Villanova’s 8-4 Start Means the Defending Champs Will Be Weighed Down by Non-Conference Resume

Villanova’s 8-4 start this year after winning the national championship last season puts the Wildcats in potentially dangerous territory when it comes to their NCAA tournament seeding and potential path for a deep run in the tournament.

Since the NCAA tournament expanded to 64 teams in 1985, only three reigning national champions have started the following season with a worse record than Villanova’s record this season through 12 games.

Only two of the previous five defending national champions that lost at least four of their first 12 games went on to make the NCAA tournament; neither advanced to the second weekend.

Here’s a look at the previous 33 defending national champions since the tournament expanded to 64 teams and how they fared in their first 12 games of their title-defending season.

Two defending national champions — Kentucky in the 2012-13 season and Indiana in 1987-88 — also started 8-4 in their first 12 games the season after cutting down the nets.

The two defending national champions that lost at least four of their first 12 games and still made the tournament — Indiana in 1988 and Villanova in ’86 — earned a No. 4 seed and No. 10 seed, respectively.

A No. 4 seed, assuming it avoids a first-round upset, likely faces a No. 5 seed in the second round and typically a No. 1 seed in the Sweet 16, if it were to advance that far. A No. 10 seed faces a No. 7 seed in the first round, then typically a No. 2 seed in the second round.

Neither path is particularly favorable to advancing deep into the tournament, nor is the path of the teams seeded between a No. 4 and No. 10 seed.

After five straight seasons of earning a No. 1 or No. 2 seed in the NCAA tournament, Villanova is projected to have a bigger number — potentially much bigger — next to its name in March.

The Wildcats haven’t lost more than five games in any of the last five seasons.

They’ve already lost four before the start of the New Year.

Unless this season really goes off the rails for Villanova, the Wildcats probably aren’t in danger of missing the NCAA tournament at this point in the year, but their seeding will absolutely be affected by losses to Michigan (No. 1 in the NET rankings), Kansas (No. 5), Furman (No. 26) and Penn (No. 70). (However, if those NET rankings hold, Villanova’s losses may not look as bad in the selection committee’s eyes as they did in the moment.)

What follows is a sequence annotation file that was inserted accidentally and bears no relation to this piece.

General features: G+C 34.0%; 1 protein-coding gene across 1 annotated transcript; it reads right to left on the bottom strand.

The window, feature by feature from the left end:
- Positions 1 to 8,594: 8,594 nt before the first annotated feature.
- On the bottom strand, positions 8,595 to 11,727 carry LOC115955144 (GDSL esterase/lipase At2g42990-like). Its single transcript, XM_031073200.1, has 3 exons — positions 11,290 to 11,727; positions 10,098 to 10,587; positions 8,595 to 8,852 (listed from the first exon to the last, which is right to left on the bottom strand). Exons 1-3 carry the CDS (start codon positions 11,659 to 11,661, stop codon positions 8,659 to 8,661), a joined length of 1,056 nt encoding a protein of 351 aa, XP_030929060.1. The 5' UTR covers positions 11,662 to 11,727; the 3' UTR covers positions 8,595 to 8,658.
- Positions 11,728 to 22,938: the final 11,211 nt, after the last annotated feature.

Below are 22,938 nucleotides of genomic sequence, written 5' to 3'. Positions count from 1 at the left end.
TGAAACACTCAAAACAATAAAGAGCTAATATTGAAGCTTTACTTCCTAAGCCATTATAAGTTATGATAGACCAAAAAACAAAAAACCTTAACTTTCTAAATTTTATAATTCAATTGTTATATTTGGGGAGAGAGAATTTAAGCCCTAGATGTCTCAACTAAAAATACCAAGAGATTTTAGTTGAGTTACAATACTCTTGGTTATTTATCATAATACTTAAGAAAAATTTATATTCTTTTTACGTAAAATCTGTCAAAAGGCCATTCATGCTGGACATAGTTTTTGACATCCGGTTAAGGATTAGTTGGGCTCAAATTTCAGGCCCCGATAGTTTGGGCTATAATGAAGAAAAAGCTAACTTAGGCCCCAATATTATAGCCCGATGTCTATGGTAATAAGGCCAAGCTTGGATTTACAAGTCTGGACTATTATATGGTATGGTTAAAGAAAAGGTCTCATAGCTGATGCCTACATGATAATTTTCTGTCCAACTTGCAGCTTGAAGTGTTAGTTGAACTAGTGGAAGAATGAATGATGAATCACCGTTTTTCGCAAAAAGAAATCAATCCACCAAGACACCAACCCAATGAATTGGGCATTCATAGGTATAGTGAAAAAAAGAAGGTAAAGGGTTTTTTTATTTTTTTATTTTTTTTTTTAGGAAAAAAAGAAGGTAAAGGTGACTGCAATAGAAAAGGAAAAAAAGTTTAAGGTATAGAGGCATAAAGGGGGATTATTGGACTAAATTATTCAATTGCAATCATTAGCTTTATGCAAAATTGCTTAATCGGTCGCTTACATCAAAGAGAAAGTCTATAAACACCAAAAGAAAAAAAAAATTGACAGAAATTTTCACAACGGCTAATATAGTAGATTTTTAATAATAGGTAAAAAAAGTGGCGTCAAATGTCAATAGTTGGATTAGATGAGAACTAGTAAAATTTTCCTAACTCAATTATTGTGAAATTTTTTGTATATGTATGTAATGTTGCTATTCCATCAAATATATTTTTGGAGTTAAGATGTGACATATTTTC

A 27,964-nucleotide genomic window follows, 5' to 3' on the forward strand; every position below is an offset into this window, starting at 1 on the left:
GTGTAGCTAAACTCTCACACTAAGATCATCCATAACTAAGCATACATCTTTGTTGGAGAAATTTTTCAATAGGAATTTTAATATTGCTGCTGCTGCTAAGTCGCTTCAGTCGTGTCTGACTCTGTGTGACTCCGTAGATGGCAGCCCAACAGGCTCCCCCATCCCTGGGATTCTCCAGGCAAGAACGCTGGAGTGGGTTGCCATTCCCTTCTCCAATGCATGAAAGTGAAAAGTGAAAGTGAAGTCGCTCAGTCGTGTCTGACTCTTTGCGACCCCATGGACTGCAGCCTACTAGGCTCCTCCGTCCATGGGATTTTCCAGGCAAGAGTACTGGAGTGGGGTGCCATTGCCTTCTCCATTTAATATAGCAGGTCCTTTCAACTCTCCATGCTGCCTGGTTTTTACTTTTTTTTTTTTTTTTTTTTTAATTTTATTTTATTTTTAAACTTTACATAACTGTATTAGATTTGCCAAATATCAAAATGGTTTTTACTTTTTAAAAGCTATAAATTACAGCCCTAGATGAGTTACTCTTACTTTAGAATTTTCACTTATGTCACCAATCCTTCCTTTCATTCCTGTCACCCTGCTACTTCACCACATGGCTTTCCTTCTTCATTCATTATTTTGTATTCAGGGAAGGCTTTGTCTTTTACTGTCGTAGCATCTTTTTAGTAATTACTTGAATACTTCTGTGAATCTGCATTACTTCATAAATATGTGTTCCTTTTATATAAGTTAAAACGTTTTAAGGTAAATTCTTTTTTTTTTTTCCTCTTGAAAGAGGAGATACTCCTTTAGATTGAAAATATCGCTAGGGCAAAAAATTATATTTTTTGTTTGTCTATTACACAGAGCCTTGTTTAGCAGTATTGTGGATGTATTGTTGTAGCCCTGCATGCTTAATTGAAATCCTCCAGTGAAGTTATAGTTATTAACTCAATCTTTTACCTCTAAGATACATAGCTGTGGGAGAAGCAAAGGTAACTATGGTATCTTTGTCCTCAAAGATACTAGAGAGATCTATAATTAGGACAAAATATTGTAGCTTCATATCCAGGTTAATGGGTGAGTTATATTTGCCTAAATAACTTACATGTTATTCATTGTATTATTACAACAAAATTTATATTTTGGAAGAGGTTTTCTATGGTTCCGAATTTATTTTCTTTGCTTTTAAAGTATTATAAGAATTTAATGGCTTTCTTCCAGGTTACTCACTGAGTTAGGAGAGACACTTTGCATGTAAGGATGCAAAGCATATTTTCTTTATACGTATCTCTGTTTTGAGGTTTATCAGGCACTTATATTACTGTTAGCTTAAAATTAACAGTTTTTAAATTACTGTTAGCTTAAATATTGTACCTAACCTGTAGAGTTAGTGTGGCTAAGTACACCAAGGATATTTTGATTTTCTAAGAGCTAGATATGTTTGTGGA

At this point in the season, Villanova doesn’t have the quality or quantity of wins to offset its losses. If anything, the losses might represent missed opportunities for good wins more so than glaringly bad losses.

The Wildcats have beaten Florida State (No. 33), Oklahoma State (No. 71) and Temple (No. 76) with their five other victories providing little value in terms of its year-end resume.

Villanova’s final non-conference game is on Saturday against UConn on a neutral court.

Here’s a look at Villanova’s non-conference resume so far this season with its losses in italics.

Marquette (No. 20), St. John’s (No. 27) and Butler (No. 43) are the only other Big East teams currently ranked in the top 50 of the NET rankings. Villanova is projected to win four of those six games, according to, as part of the Big East’s round robin conference schedule that allows every school to play the rest of the teams in the conference at home and on the road. The projections of see Villanova finishing the season with a 21-10 record and 12-6 record in Big East play. That’s the type of record that leads to a No. 6 to No. 11 seed in the NCAA tournament, depending on the quality of wins included in those 21 victories.

Villanova Coach Jay Wright has ushered in the most prosperous era of basketball in program history — one of consistent 30-plus win seasons, Big East regular season and tournament titles, No. 1 seeds, the development of future NBA players and most importantly, two national championships.

But this season will likely prove to be a transitional one for the program as fifth-year seniors Phil Booth and Eric Paschall lead a group of sophomores who are stepping into larger roles and a freshman class that has contributed little production outside of starter Saddiq Bey.